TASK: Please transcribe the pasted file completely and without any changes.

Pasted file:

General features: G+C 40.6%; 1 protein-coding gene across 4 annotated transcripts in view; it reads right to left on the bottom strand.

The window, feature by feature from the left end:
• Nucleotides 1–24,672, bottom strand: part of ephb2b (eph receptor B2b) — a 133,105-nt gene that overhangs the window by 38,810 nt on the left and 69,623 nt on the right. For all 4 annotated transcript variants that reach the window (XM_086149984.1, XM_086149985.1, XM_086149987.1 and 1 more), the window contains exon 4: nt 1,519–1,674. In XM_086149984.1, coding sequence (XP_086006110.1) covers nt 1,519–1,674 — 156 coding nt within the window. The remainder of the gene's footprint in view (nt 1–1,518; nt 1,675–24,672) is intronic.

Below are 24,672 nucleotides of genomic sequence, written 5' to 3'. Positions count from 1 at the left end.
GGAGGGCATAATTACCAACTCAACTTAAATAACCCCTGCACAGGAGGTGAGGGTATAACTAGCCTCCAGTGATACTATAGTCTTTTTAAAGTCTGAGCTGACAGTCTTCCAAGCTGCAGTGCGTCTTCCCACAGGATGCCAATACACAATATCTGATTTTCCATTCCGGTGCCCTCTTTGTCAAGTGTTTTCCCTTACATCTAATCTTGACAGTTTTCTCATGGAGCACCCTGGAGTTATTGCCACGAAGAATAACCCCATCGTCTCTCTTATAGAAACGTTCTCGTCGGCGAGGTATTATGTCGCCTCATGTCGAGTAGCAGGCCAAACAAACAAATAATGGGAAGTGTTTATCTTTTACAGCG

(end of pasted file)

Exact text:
General features: G+C 40.6%; 1 protein-coding gene across 4 annotated transcripts in view; it reads right to left on the bottom strand.

The window, feature by feature from the left end:
• Nucleotides 1–24,672, bottom strand: part of ephb2b (eph receptor B2b) — a 133,105-nt gene that overhangs the window by 38,810 nt on the left and 69,623 nt on the right. For all 4 annotated transcript variants that reach the window (XM_086149984.1, XM_086149985.1, XM_086149987.1 and 1 more), the window contains exon 4: nt 1,519–1,674. In XM_086149984.1, coding sequence (XP_086006110.1) covers nt 1,519–1,674 — 156 coding nt within the window. The remainder of the gene's footprint in view (nt 1–1,518; nt 1,675–24,672) is intronic.

Below are 24,672 nucleotides of genomic sequence, written 5' to 3'. Positions count from 1 at the left end.
GGAGGGCATAATTACCAACTCAACTTAAATAACCCCTGCACAGGAGGTGAGGGTATAACTAGCCTCCAGTGATACTATAGTCTTTTTAAAGTCTGAGCTGACAGTCTTCCAAGCTGCAGTGCGTCTTCCCACAGGATGCCAATACACAATATCTGATTTTCCATTCCGGTGCCCTCTTTGTCAAGTGTTTTCCCTTACATCTAATCTTGACAGTTTTCTCATGGAGCACCCTGGAGTTATTGCCACGAAGAATAACCCCATCGTCTCTCTTATAGAAACGTTCTCGTCGGCGAGGTATTATGTCGCCTCATGTCGAGTAGCAGGCCAAACAAACAAATAATGGGAAGTGTTTATCTTTTACAGCG